– Tropical storm-force winds and the potential for storm surge and flooding expected to continue affecting customers in FPL’s service area
– FPL urges customers to remain vigilant and prepare for an increased potential for power outages today and tomorrow as the storm slowly moves north along the coast
– FPL thanks customers for their patience; crews will continue restoring power as long as it is safe
– Customers should continue to heed safety precautions; avoid downed power lines and standing water; download the FPL app for updates
JUNO BEACH, FL (STL.News) – Florida Power & Light Company has already restored nearly 70,000 outages as of 4:00 p.m., as Hurricane Dorian’s outer bands affect Florida’s east coast. Most of the outages have been the result of trees and vegetation falling on equipment and power lines.
“As we have been restoring power to our customers as Dorian makes its way closer to Florida, our hearts go out to our neighbors in the Bahamas who have been devastated by Hurricane Dorian. While it is too soon to know the full extent of the damage, we stand at the ready to support the Bahamas in their time of need,” said Eric Silagy, FPL president and CEO.
“Dorian remains a dangerous hurricane just off the east coast of Florida,” added Silagy “Our hardworking men and women have been actively responding to outages resulting from Dorian’s outer bands of severe weather. As long as it is safe to do so, our crews will continue to restore customers and will not stop until every customer has been restored. While Dorian’s impact has not been as severe as originally feared in South Florida, we cannot be complacent about this strong hurricane. We urge our customers to remain vigilant and keep safety top of mind and heed warnings from state, local and federal officials.”
FPL continues to closely monitor the path of the storm. As it moves north, the company is continuing to coordinate with its industry mutual assistance partners to reallocate resources to assist those in Dorian’s path.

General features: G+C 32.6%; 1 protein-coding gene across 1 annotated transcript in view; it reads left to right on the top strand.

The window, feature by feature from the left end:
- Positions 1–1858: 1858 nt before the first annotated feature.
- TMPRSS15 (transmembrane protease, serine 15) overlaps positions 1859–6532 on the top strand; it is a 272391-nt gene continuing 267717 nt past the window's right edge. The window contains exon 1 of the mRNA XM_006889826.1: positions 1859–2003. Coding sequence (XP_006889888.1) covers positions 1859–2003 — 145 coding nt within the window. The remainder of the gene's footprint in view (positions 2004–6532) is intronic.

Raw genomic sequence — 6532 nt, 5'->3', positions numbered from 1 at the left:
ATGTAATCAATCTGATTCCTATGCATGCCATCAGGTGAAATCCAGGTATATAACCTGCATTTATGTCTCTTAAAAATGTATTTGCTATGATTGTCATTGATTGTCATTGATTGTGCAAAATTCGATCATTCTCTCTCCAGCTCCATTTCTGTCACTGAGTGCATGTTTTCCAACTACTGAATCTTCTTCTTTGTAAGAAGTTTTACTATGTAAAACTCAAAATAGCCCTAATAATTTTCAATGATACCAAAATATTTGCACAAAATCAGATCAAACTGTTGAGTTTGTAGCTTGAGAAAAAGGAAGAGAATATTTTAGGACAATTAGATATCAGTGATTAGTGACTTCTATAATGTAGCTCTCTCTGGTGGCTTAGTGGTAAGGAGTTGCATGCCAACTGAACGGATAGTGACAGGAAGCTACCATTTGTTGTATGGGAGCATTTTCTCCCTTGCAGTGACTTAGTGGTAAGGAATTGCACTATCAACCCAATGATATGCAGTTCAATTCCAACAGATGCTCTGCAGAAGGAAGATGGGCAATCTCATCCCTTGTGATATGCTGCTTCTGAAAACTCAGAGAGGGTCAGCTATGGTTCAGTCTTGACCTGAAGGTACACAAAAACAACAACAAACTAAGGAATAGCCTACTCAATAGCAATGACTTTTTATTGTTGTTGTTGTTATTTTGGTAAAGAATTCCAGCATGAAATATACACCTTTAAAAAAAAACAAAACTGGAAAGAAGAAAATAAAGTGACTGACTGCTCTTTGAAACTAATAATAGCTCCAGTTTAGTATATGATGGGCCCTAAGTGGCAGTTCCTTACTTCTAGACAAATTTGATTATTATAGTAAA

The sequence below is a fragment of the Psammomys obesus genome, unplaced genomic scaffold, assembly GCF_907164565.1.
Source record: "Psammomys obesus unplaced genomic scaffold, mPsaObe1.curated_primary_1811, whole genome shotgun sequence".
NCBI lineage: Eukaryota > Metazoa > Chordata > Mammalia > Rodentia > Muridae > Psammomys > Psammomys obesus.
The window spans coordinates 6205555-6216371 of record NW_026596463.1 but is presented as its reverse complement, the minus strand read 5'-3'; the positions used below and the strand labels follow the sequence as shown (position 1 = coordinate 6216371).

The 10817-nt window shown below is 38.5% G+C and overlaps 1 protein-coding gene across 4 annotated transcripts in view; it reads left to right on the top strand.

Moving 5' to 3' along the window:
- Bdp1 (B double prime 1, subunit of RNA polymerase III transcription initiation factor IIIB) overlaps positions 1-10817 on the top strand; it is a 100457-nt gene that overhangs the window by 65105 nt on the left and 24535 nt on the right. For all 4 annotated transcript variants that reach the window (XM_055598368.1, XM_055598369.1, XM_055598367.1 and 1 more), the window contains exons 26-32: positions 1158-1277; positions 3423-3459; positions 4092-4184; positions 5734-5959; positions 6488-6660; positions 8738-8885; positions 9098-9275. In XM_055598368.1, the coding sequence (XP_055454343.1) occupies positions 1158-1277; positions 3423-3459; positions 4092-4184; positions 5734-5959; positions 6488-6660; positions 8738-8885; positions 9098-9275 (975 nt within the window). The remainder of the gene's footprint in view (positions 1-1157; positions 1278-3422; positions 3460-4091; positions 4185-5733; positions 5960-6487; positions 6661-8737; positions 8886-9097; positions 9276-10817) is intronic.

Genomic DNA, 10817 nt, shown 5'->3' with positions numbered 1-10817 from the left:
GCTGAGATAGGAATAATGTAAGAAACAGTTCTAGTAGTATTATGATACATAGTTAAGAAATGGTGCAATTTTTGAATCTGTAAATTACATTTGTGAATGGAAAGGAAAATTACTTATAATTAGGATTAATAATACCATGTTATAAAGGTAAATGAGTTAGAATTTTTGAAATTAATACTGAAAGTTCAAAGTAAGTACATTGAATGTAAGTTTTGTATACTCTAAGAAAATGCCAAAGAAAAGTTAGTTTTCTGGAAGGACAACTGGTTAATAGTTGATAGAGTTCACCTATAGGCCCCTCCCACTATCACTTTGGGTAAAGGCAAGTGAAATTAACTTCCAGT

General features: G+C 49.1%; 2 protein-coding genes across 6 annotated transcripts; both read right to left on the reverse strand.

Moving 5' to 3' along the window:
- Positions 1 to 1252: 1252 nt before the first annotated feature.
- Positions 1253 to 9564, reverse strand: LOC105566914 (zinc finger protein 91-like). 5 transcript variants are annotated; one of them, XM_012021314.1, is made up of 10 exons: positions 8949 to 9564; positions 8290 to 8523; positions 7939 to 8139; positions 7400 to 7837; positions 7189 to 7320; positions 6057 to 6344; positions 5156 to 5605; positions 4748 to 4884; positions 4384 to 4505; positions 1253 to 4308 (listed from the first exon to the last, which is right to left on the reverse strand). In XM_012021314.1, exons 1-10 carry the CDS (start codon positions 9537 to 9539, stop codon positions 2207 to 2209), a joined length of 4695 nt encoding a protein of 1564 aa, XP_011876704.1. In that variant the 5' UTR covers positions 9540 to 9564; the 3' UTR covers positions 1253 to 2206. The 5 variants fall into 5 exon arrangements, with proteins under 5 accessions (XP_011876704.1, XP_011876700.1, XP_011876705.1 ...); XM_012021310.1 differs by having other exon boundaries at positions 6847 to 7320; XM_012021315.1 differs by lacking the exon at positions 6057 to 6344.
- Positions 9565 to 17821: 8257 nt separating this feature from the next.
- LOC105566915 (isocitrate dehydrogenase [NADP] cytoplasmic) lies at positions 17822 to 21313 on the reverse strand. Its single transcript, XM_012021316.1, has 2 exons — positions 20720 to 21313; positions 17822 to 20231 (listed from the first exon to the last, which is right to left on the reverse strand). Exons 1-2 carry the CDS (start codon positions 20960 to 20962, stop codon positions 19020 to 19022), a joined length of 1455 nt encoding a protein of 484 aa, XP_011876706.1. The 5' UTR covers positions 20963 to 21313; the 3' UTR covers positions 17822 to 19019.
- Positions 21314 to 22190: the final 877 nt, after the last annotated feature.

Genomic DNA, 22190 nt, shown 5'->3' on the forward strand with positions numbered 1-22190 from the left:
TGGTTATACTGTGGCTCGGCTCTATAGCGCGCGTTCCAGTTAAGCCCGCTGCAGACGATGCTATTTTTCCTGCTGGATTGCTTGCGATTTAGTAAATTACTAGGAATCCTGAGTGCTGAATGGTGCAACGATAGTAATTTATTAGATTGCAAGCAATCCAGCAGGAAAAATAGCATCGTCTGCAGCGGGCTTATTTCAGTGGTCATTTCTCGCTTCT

Customers in low-lying areas and areas impacted by flooding and storm surge should stay off roads and stay indoors. Power interruptions may cause traffic signals to stop working without warning. Under Florida law, an intersection with a non-working signal must be treated as a four-way stop. Customers should also heed Florida’s Move Over Law, which requires drivers to move over and slow down whenever there is a utility worker, law enforcement officer or first responder on the side of the road.
As restoration continues, there are a few ways customers can help:
- Avoid stopping crews to ask when power will be restored. Directing questions to FPL restoration workers slows down their work and, more importantly, can compromise their safety.
- Typically, restoration workers don’t know restoration times. They’ve been assigned to a single segment of an affected line. FPL will provide estimated times of restoration through the media, the FPL App, Facebook, Twitter and FPL.com.
- When you’re out driving, clear the way for FPL trucks so that crews can get to their next work site faster. The restoration workers truly appreciate this courtesy, as they work long hours to get the power back on for all affected customers.
- When gathering post-storm debris, keep utility poles and transformers clear so that restoration workers have access to them.